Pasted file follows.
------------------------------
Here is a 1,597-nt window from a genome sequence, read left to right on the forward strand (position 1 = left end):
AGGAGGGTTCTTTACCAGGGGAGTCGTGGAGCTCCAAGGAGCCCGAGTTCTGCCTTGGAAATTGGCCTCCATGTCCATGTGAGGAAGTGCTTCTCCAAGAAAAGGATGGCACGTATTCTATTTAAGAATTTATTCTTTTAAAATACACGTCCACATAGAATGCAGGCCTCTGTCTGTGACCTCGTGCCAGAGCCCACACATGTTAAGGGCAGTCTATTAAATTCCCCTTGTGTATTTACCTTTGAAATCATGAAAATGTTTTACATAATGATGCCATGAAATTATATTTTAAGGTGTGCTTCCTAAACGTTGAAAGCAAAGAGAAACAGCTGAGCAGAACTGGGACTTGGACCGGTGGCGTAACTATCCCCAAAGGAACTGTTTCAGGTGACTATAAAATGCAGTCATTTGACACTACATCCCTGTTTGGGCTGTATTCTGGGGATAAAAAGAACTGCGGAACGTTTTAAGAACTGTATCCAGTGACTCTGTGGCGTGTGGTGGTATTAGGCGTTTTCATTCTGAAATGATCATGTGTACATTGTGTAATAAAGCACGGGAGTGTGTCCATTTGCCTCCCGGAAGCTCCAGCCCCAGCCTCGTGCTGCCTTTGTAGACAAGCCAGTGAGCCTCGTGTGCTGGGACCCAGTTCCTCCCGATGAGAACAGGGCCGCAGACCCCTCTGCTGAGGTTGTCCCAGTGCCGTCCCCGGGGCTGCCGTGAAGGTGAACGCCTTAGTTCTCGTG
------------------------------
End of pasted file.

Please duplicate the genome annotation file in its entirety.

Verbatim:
Here is a 1,597-nt window from a genome sequence, read left to right on the forward strand (position 1 = left end):
AGGAGGGTTCTTTACCAGGGGAGTCGTGGAGCTCCAAGGAGCCCGAGTTCTGCCTTGGAAATTGGCCTCCATGTCCATGTGAGGAAGTGCTTCTCCAAGAAAAGGATGGCACGTATTCTATTTAAGAATTTATTCTTTTAAAATACACGTCCACATAGAATGCAGGCCTCTGTCTGTGACCTCGTGCCAGAGCCCACACATGTTAAGGGCAGTCTATTAAATTCCCCTTGTGTATTTACCTTTGAAATCATGAAAATGTTTTACATAATGATGCCATGAAATTATATTTTAAGGTGTGCTTCCTAAACGTTGAAAGCAAAGAGAAACAGCTGAGCAGAACTGGGACTTGGACCGGTGGCGTAACTATCCCCAAAGGAACTGTTTCAGGTGACTATAAAATGCAGTCATTTGACACTACATCCCTGTTTGGGCTGTATTCTGGGGATAAAAAGAACTGCGGAACGTTTTAAGAACTGTATCCAGTGACTCTGTGGCGTGTGGTGGTATTAGGCGTTTTCATTCTGAAATGATCATGTGTACATTGTGTAATAAAGCACGGGAGTGTGTCCATTTGCCTCCCGGAAGCTCCAGCCCCAGCCTCGTGCTGCCTTTGTAGACAAGCCAGTGAGCCTCGTGTGCTGGGACCCAGTTCCTCCCGATGAGAACAGGGCCGCAGACCCCTCTGCTGAGGTTGTCCCAGTGCCGTCCCCGGGGCTGCCGTGAAGGTGAACGCCTTAGTTCTCGTG